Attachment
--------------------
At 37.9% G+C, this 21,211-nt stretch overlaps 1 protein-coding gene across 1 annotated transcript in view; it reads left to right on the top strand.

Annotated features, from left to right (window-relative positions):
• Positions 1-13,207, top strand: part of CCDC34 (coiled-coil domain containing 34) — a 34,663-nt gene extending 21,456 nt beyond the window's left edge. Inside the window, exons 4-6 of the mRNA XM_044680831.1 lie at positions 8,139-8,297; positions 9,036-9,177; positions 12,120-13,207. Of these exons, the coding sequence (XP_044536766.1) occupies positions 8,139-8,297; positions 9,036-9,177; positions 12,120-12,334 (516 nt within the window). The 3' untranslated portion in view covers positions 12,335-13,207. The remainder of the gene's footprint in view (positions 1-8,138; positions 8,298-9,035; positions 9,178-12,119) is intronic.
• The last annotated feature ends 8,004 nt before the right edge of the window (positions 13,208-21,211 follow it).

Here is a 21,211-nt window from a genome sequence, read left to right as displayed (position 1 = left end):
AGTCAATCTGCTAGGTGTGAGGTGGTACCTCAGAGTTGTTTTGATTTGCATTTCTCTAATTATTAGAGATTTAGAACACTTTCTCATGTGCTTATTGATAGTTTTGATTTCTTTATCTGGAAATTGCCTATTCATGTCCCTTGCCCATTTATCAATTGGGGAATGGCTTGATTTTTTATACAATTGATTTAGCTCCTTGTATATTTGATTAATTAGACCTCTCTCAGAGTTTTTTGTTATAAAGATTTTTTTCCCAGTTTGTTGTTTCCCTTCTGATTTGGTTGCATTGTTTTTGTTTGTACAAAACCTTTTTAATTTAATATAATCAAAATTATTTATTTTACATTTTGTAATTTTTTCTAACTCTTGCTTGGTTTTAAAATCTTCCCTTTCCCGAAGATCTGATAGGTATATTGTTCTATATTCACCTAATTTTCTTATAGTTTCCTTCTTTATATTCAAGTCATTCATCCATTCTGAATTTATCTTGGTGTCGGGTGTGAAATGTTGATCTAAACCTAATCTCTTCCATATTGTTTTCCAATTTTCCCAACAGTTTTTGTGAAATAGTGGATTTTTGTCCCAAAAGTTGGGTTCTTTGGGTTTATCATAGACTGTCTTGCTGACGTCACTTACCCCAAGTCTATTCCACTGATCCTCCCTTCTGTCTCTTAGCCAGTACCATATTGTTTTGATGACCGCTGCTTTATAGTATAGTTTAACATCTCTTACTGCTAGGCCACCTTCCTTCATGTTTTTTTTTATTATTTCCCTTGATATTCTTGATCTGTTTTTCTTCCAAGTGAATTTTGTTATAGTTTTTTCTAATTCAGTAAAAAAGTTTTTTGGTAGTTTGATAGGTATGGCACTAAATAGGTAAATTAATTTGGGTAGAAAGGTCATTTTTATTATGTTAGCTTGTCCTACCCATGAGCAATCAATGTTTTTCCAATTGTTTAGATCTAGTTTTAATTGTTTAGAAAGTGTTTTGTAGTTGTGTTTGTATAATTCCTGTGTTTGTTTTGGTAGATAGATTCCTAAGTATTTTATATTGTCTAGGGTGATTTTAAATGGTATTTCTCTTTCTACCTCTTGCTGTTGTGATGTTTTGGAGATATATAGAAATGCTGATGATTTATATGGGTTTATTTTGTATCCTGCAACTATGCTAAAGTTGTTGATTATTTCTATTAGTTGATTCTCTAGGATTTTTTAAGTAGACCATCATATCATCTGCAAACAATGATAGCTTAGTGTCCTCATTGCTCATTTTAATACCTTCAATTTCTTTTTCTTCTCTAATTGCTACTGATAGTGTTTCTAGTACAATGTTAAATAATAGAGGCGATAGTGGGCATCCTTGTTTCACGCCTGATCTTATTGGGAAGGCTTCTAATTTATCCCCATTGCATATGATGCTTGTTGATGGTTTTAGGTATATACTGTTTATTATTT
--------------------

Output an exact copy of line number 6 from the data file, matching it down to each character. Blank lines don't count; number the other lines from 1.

AGTCAATCTGCTAGGTGTGAGGTGGTACCTCAGAGTTGTTTTGATTTGCATTTCTCTAATTATTAGAGATTTAGAACACTTTCTCATGTGCTTATTGATAGTTTTGATTTCTTTATCTGGAAATTGCCTATTCATGTCCCTTGCCCATTTATCAATTGGGGAATGGCTTGATTTTTTATACAATTGATTTAGCTCCTTGTATATTTGATTAATTAGACCTCTCTCAGAGTTTTTTGTTATAAAGATTTTTTTCCCAGTTTGTTGTTTCCCTTCTGATTTGGTTGCATTGTTTTTGTTTGTACAAAACCTTTTTAATTTAATATAATCAAAATTATTTATTTTACATTTTGTAATTTTTTCTAACTCTTGCTTGGTTTTAAAATCTTCCCTTTCCCGAAGATCTGATAGGTATATTGTTCTATATTCACCTAATTTTCTTATAGTTTCCTTCTTTATATTCAAGTCATTCATCCATTCTGAATTTATCTTGGTGTCGGGTGTGAAATGTTGATCTAAACCTAATCTCTTCCATATTGTTTTCCAATTTTCCCAACAGTTTTTGTGAAATAGTGGATTTTTGTCCCAAAAGTTGGGTTCTTTGGGTTTATCATAGACTGTCTTGCTGACGTCACTTACCCCAAGTCTATTCCACTGATCCTCCCTTCTGTCTCTTAGCCAGTACCATATTGTTTTGATGACCGCTGCTTTATAGTATAGTTTAACATCTCTTACTGCTAGGCCACCTTCCTTCATGTTTTTTTTTATTATTTCCCTTGATATTCTTGATCTGTTTTTCTTCCAAGTGAATTTTGTTATAGTTTTTTCTAATTCAGTAAAAAAGTTTTTTGGTAGTTTGATAGGTATGGCACTAAATAGGTAAATTAATTTGGGTAGAAAGGTCATTTTTATTATGTTAGCTTGTCCTACCCATGAGCAATCAATGTTTTTCCAATTGTTTAGATCTAGTTTTAATTGTTTAGAAAGTGTTTTGTAGTTGTGTTTGTATAATTCCTGTGTTTGTTTTGGTAGATAGATTCCTAAGTATTTTATATTGTCTAGGGTGATTTTAAATGGTATTTCTCTTTCTACCTCTTGCTGTTGTGATGTTTTGGAGATATATAGAAATGCTGATGATTTATATGGGTTTATTTTGTATCCTGCAACTATGCTAAAGTTGTTGATTATTTCTATTAGTTGATTCTCTAGGATTTTTTAAGTAGACCATCATATCATCTGCAAACAATGATAGCTTAGTGTCCTCATTGCTCATTTTAATACCTTCAATTTCTTTTTCTTCTCTAATTGCTACTGATAGTGTTTCTAGTACAATGTTAAATAATAGAGGCGATAGTGGGCATCCTTGTTTCACGCCTGATCTTATTGGGAAGGCTTCTAATTTATCCCCATTGCATATGATGCTTGTTGATGGTTTTAGGTATATACTGTTTATTATTT